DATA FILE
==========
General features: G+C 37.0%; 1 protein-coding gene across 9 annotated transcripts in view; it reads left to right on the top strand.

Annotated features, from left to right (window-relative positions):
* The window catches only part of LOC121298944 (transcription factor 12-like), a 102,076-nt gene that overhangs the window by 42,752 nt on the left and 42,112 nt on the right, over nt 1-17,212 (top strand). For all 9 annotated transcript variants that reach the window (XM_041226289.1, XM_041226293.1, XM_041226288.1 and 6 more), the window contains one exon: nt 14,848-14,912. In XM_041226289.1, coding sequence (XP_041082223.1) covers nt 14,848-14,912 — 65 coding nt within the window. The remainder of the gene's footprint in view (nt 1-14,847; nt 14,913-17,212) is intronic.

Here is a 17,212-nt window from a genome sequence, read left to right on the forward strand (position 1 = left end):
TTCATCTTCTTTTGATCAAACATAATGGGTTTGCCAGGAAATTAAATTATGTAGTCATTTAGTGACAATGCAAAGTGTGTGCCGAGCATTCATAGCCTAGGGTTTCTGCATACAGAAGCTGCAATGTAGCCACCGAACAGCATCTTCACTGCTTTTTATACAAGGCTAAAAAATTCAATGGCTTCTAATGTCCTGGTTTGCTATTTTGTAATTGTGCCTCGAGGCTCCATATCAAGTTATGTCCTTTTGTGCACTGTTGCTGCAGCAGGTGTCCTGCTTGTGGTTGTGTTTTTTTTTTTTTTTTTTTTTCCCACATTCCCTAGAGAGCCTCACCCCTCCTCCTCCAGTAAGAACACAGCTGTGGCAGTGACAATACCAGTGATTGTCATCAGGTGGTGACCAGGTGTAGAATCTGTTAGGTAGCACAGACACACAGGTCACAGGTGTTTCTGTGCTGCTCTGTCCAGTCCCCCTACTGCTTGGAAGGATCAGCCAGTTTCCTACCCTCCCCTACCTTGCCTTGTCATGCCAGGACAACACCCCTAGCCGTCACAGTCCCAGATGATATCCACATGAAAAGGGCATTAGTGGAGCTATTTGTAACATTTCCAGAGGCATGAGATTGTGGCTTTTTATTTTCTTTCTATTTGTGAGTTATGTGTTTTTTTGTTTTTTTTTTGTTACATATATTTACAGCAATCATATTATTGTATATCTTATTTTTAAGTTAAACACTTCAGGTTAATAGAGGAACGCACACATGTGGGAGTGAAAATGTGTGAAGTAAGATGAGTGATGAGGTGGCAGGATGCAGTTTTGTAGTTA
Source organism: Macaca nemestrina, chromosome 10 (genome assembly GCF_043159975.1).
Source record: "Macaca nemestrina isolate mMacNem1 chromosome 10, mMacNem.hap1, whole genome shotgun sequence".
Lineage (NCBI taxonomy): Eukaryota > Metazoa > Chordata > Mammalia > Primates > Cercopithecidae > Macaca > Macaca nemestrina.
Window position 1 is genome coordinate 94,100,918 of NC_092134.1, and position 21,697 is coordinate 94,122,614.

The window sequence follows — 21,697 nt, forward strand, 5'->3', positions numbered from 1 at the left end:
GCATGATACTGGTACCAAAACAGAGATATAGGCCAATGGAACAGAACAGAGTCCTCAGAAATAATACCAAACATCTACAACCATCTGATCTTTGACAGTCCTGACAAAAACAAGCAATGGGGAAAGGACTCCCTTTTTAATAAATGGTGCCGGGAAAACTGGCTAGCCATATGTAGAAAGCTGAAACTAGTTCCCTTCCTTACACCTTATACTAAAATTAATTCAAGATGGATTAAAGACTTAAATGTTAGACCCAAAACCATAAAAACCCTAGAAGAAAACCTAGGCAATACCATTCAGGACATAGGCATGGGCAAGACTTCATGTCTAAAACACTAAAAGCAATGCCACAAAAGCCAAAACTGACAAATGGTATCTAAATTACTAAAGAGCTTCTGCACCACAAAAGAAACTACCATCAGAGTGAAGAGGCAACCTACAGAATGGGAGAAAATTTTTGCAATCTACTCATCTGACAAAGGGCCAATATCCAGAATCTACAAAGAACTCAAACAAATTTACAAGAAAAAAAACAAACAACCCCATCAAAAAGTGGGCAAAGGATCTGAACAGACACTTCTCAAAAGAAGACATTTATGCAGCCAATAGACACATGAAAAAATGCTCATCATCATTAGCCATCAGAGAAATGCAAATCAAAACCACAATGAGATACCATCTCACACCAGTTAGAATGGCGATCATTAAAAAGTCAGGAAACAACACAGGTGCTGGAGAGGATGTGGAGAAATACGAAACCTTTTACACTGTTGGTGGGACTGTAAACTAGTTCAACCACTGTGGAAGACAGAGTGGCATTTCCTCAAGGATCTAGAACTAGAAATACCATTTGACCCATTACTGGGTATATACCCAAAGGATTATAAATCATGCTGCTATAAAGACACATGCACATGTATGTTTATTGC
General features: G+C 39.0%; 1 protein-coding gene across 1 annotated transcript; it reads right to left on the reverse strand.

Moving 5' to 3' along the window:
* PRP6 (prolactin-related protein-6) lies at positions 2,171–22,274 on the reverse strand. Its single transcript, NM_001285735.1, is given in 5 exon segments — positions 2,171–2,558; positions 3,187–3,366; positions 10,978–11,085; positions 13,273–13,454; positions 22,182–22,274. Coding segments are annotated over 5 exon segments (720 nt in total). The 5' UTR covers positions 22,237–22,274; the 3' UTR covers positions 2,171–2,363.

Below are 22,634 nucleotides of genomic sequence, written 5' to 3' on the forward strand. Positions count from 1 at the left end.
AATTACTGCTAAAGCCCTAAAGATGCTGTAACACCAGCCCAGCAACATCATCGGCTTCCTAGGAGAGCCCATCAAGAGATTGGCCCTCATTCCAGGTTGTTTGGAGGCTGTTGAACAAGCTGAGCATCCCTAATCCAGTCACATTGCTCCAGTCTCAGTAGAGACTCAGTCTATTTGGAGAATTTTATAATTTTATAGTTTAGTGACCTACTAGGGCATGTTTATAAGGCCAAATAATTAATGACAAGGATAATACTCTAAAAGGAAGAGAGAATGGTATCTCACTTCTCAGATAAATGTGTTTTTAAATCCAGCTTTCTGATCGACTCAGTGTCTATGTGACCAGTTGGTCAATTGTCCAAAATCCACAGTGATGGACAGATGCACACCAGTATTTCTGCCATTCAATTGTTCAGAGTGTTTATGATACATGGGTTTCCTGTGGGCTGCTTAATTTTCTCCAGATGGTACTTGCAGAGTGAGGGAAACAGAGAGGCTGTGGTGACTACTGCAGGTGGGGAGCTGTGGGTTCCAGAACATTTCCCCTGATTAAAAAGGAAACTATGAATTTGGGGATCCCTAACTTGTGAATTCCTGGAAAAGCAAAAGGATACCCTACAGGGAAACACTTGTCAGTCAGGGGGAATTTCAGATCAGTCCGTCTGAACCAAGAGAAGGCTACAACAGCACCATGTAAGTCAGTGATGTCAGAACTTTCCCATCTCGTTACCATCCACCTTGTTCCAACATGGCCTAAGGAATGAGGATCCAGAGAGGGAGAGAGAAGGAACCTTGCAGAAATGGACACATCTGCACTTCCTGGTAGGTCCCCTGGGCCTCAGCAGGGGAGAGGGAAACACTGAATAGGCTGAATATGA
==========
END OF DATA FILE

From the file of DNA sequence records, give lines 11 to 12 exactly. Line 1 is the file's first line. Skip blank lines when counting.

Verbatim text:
GCATGATACTGGTACCAAAACAGAGATATAGGCCAATGGAACAGAACAGAGTCCTCAGAAATAATACCAAACATCTACAACCATCTGATCTTTGACAGTCCTGACAAAAACAAGCAATGGGGAAAGGACTCCCTTTTTAATAAATGGTGCCGGGAAAACTGGCTAGCCATATGTAGAAAGCTGAAACTAGTTCCCTTCCTTACACCTTATACTAAAATTAATTCAAGATGGATTAAAGACTTAAATGTTAGACCCAAAACCATAAAAACCCTAGAAGAAAACCTAGGCAATACCATTCAGGACATAGGCATGGGCAAGACTTCATGTCTAAAACACTAAAAGCAATGCCACAAAAGCCAAAACTGACAAATGGTATCTAAATTACTAAAGAGCTTCTGCACCACAAAAGAAACTACCATCAGAGTGAAGAGGCAACCTACAGAATGGGAGAAAATTTTTGCAATCTACTCATCTGACAAAGGGCCAATATCCAGAATCTACAAAGAACTCAAACAAATTTACAAGAAAAAAAACAAACAACCCCATCAAAAAGTGGGCAAAGGATCTGAACAGACACTTCTCAAAAGAAGACATTTATGCAGCCAATAGACACATGAAAAAATGCTCATCATCATTAGCCATCAGAGAAATGCAAATCAAAACCACAATGAGATACCATCTCACACCAGTTAGAATGGCGATCATTAAAAAGTCAGGAAACAACACAGGTGCTGGAGAGGATGTGGAGAAATACGAAACCTTTTACACTGTTGGTGGGACTGTAAACTAGTTCAACCACTGTGGAAGACAGAGTGGCATTTCCTCAAGGATCTAGAACTAGAAATACCATTTGACCCATTACTGGGTATATACCCAAAGGATTATAAATCATGCTGCTATAAAGACACATGCACATGTATGTTTATTGC
General features: G+C 39.0%; 1 protein-coding gene across 1 annotated transcript; it reads right to left on the reverse strand.